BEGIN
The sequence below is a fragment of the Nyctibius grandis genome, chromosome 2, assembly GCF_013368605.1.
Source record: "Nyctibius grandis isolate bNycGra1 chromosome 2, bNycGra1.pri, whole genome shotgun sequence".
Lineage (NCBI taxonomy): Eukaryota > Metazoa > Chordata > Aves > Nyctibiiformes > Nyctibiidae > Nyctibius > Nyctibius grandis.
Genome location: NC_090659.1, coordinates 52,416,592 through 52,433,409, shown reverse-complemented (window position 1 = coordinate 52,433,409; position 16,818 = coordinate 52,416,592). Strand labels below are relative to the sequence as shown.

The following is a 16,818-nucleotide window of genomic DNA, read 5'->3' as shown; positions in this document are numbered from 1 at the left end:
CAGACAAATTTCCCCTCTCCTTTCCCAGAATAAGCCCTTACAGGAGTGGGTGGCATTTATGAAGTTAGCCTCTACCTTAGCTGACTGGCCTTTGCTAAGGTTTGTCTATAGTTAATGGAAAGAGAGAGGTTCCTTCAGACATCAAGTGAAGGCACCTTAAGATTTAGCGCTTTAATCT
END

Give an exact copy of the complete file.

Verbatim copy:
The sequence below is a fragment of the Nyctibius grandis genome, chromosome 2, assembly GCF_013368605.1.
Source record: "Nyctibius grandis isolate bNycGra1 chromosome 2, bNycGra1.pri, whole genome shotgun sequence".
Lineage (NCBI taxonomy): Eukaryota > Metazoa > Chordata > Aves > Nyctibiiformes > Nyctibiidae > Nyctibius > Nyctibius grandis.
Genome location: NC_090659.1, coordinates 52,416,592 through 52,433,409, shown reverse-complemented (window position 1 = coordinate 52,433,409; position 16,818 = coordinate 52,416,592). Strand labels below are relative to the sequence as shown.

The following is a 16,818-nucleotide window of genomic DNA, read 5'->3' as shown; positions in this document are numbered from 1 at the left end:
CAGACAAATTTCCCCTCTCCTTTCCCAGAATAAGCCCTTACAGGAGTGGGTGGCATTTATGAAGTTAGCCTCTACCTTAGCTGACTGGCCTTTGCTAAGGTTTGTCTATAGTTAATGGAAAGAGAGAGGTTCCTTCAGACATCAAGTGAAGGCACCTTAAGATTTAGCGCTTTAATCT